This week we had our first meeting. Well actually the second meeting after reading our first book. I didn't attend the first meeting which is when they chose the first book we'd read: "The Giver." I was excited that they had chosen that book. Since the movie was released, it had been on "to read" book list. And now I had the push to do it. 

I first read this book when I was in the 8th grade. I remember when I read it then that I didn't understand it and therefore didn't really like it. Honestly, though I can't ACTUALLY remember, I probably didn't even finish the book because 13 year old me was so bored with it. Now, 25 year old me is laughing at the 13 year old me. But I totally get why I didn't understand nor like it at that age. It was too complex with too many underlying themes and meanings for me to really appreciate this award winning book.

So, point blank: I love this book. It's a short book. Only 180 pages. And while it deals with this "perfect" world with "perfect" people and the "perfect" solution to everything and anything, I found myself having so many different emotions in this little book. Happiness at the thought that the characters in this book don't have to experience pain and anguish and heartache. (Sidenote: I'm a big fan of a good feelings circle. Talking about your feelings, listening to others talk about their feelings, and then discussing what those feelings mean. I'm fluffy and sentimental like that). So, I loved the idea of how it is mandatory for the citizens of this "perfect" world to share their dreams that they had, to talk about how they were feeling at the dinner table, and they never questioned why they had to do so. It is just how their world is, so they do it.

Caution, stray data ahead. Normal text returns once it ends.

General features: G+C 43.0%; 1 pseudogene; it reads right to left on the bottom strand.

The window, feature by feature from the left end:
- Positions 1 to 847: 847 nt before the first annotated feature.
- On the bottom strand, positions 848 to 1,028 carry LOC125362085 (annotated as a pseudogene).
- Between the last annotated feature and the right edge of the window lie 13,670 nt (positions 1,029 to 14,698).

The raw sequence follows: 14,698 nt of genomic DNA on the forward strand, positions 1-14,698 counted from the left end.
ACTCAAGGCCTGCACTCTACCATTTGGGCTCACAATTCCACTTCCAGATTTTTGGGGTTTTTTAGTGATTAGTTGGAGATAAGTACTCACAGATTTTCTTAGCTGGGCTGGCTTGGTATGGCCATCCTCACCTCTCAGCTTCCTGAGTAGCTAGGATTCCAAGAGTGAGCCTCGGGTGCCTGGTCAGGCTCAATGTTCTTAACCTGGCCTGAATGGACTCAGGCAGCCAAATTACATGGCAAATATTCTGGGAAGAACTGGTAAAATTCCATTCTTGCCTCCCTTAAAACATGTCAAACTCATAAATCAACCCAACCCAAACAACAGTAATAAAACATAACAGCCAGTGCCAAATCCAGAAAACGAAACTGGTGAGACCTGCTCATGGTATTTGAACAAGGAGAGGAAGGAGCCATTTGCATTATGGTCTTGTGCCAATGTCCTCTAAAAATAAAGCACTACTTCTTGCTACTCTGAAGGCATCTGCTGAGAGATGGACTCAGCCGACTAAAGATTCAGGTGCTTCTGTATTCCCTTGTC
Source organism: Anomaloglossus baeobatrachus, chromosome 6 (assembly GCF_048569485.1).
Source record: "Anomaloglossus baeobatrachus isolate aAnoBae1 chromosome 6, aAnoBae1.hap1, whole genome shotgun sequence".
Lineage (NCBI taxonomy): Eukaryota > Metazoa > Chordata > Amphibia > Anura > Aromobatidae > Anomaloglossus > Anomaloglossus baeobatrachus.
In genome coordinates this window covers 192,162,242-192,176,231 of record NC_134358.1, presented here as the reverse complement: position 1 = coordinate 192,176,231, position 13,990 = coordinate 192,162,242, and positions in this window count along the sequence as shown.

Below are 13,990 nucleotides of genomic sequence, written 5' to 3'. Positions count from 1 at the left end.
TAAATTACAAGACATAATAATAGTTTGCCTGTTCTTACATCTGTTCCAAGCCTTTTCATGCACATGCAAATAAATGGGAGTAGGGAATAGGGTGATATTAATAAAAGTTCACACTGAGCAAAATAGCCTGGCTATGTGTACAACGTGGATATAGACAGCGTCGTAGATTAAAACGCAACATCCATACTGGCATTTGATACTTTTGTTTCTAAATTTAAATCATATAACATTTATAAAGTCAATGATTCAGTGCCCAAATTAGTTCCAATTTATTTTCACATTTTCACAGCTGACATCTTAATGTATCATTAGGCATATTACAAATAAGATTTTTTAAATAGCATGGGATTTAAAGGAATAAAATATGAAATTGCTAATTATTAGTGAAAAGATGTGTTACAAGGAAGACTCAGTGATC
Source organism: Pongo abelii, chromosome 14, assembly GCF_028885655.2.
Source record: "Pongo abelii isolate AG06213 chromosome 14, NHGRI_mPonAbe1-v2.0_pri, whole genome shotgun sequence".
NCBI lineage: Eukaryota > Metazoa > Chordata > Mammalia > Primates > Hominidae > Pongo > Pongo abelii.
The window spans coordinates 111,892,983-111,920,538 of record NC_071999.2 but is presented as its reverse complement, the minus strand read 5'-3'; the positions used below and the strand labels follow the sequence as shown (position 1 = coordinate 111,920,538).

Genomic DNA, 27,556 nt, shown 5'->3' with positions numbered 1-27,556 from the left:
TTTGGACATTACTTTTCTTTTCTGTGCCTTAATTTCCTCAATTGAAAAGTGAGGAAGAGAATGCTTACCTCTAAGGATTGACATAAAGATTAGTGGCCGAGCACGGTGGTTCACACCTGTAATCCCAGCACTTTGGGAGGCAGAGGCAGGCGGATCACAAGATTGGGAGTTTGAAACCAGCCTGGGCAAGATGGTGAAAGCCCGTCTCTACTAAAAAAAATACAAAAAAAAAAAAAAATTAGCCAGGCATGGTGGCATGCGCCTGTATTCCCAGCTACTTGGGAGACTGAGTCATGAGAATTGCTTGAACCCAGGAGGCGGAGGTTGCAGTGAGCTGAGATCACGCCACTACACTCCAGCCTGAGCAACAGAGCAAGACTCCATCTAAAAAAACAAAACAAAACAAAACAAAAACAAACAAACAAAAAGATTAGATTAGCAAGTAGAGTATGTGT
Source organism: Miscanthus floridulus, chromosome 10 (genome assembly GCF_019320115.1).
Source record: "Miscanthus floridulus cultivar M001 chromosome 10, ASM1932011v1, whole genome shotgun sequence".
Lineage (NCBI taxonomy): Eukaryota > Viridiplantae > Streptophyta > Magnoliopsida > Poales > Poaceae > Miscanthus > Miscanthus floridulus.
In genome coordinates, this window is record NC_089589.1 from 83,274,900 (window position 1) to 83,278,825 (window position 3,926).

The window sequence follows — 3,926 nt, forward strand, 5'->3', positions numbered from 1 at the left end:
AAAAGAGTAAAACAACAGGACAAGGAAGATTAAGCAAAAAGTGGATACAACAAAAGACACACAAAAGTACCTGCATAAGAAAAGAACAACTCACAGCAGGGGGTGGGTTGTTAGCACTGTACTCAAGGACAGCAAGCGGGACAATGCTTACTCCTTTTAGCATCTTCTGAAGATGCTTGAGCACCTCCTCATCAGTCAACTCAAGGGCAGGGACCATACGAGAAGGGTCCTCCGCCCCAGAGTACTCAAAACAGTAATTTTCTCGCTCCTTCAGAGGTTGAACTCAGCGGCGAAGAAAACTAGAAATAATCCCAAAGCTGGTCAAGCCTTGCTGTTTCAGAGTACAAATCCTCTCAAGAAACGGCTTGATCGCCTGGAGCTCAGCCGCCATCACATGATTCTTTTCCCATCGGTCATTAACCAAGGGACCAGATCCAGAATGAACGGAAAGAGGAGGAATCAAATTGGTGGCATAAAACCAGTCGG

But Jonas (the main character) is different then his family, friends, and neighbours. He questions why things are this way. He knows that the world must have been different at another time. And when he is appointed as the new Receiver, his questions start to be answered and he starts to learn that there is a whole lot more to life then the mundane and routine of his. And so begins his journey, where he receives memories of a time before, where he experiences love, pain, heartache, sadness, overwhelming joy and happiness. He knows things that others don't. And it's pleasure to read how he grows and how he deals with these new memories.

I highly recommend this book to everyone. It is a short read, but it is filled with so much depth and feeling. It was awesome discussing this book with others who love reading as well. We discussed the use of colour in the book, the idea of being released and what it meant, the way the book ended and how it made us feel, and our favourite memories that were described in the book.


Have you ever read "The Giver"? What did you think? What were some of the themes that resonated with you?

Saturday, October 4, 2014

The Life I Want to Live. Question Mark.